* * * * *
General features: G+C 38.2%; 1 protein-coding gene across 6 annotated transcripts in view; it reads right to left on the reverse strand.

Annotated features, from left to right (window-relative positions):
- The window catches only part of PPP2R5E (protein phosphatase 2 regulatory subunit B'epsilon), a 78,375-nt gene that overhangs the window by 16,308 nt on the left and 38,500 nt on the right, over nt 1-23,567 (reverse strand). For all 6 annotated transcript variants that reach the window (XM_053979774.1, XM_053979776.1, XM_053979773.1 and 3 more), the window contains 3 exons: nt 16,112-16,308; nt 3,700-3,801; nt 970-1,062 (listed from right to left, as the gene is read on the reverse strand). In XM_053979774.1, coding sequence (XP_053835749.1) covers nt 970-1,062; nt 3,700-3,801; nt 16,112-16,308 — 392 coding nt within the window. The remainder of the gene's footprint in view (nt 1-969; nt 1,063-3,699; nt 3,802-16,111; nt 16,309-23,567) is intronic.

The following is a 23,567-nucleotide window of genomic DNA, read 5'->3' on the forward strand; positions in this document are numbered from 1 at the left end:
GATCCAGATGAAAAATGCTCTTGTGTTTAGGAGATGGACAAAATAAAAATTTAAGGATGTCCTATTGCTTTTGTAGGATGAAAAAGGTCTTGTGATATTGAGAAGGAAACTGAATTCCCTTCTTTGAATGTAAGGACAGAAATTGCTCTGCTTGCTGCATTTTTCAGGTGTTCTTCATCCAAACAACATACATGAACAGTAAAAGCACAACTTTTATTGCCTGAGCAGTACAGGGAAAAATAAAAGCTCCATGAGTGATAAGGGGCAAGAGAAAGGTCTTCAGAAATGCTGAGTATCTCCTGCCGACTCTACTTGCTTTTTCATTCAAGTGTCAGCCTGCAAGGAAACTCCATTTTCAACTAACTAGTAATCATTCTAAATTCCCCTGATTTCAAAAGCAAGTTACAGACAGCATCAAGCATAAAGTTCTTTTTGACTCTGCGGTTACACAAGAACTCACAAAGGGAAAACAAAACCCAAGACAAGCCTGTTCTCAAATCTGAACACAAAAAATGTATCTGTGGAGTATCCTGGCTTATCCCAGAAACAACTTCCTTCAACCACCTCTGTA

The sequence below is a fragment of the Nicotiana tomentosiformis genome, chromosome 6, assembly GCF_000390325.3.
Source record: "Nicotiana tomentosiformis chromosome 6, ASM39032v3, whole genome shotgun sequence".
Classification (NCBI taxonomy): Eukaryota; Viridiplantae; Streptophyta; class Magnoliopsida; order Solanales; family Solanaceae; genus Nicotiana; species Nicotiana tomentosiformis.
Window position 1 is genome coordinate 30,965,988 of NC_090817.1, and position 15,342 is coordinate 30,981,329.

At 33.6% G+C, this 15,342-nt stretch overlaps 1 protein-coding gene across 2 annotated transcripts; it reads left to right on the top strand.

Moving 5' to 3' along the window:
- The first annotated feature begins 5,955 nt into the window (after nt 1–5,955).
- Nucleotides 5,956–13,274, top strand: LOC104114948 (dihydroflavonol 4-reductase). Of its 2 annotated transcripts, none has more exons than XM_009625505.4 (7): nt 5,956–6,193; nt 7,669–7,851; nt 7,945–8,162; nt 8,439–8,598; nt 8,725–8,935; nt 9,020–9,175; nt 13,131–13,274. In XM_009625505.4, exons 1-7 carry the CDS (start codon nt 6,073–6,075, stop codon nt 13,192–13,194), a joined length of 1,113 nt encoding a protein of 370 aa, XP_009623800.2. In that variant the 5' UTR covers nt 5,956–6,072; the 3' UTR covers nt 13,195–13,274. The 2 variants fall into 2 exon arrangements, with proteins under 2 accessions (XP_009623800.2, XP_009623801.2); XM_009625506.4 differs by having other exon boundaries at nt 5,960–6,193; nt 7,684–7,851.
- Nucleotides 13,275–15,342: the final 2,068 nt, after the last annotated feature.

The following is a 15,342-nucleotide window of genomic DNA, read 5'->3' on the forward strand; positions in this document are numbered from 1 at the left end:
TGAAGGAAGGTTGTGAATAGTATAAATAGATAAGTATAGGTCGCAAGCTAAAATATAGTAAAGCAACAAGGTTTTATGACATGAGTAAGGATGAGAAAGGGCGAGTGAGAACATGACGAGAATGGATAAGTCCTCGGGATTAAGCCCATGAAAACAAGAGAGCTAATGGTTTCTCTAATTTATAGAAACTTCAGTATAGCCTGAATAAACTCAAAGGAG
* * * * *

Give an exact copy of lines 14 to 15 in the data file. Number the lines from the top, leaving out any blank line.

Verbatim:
- Nucleotides 13,275–15,342: the final 2,068 nt, after the last annotated feature.

The following is a 15,342-nucleotide window of genomic DNA, read 5'->3' on the forward strand; positions in this document are numbered from 1 at the left end: